Fracture in the ductile-brittle transition region of ferritic steels is complicated by scatter, produced by local sampling effects, and specimen geometry dependence, which results from relaxation in crack tip constraint. Scatter and constraint are interrelated in that each influences the magnitude of the other. This article summarizes recent research on fracture in the transition region and presents a unified framework for addressing size effects and scatter.
A stress volume model for quantifying constraint effects is described briefly, and a comparison between theory and experiment is presented. This model has been applied only to stationary cracks in plane strain, but methods to account for ductile crack growth and three-dimensional effects are described.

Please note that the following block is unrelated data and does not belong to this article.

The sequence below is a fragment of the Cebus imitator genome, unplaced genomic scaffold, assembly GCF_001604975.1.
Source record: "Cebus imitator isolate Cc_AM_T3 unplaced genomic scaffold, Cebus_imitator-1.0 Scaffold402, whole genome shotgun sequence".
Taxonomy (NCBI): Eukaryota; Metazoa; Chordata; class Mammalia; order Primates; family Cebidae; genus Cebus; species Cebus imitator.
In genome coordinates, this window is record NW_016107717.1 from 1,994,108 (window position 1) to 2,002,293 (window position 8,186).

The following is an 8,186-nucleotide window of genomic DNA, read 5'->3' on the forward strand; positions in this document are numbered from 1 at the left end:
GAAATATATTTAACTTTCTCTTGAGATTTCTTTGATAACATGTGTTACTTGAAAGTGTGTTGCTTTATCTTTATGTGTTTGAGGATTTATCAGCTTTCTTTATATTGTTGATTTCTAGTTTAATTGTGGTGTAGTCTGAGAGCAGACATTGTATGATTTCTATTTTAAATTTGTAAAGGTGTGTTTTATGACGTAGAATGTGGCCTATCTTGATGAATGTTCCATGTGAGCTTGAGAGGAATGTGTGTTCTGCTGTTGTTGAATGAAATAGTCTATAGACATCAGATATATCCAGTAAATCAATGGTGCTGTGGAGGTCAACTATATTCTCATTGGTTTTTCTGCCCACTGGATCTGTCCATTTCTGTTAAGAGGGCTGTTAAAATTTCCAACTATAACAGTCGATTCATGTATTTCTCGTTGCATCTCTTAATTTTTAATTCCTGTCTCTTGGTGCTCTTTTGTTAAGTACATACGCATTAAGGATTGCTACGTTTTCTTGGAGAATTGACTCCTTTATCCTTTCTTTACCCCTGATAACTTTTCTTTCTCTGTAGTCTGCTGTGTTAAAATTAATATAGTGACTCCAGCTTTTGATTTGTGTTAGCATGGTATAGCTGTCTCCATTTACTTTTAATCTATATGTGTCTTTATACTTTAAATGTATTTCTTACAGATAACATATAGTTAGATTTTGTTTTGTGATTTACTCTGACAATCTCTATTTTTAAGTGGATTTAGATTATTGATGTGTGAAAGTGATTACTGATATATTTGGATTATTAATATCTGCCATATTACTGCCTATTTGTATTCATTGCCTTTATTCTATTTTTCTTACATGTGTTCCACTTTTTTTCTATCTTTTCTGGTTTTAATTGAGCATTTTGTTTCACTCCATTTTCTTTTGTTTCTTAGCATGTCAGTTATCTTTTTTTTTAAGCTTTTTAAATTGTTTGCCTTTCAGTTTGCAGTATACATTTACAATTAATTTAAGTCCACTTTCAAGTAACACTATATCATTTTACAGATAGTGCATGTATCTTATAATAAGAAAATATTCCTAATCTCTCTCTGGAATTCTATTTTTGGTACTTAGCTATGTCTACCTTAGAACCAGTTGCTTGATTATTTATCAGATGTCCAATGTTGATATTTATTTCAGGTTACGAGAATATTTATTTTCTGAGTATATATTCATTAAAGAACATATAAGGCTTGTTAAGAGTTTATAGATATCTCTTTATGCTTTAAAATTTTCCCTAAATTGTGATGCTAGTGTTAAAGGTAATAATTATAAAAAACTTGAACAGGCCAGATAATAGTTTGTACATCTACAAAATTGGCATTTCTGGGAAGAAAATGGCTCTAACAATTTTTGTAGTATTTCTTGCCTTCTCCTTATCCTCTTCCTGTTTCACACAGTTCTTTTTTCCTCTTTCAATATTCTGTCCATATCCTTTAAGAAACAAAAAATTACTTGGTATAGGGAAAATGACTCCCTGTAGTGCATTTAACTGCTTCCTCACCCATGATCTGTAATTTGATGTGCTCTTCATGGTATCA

The inadequacies of the weakest link model for cleavage fracture are discussed, and an improved statistical model is introduced. This new model considers the probability of propagation and arrest of cleavage microcracks.
A number of recommendations for analyzing cleavage fracture toughness data are presented. Transition region data for a given material should be viewed as a statistical distribution rather than a single value. However, these data should be corrected for constraint effects and ductile crack growth before applying statistical analysis. One of several statistical distributions may be applied to cleavage data; each of the proposed distribution functions has advantages and disadvantages. One of the unknowns in transition region fracture is the threshold toughness of the material, that is, the absolute lower bound.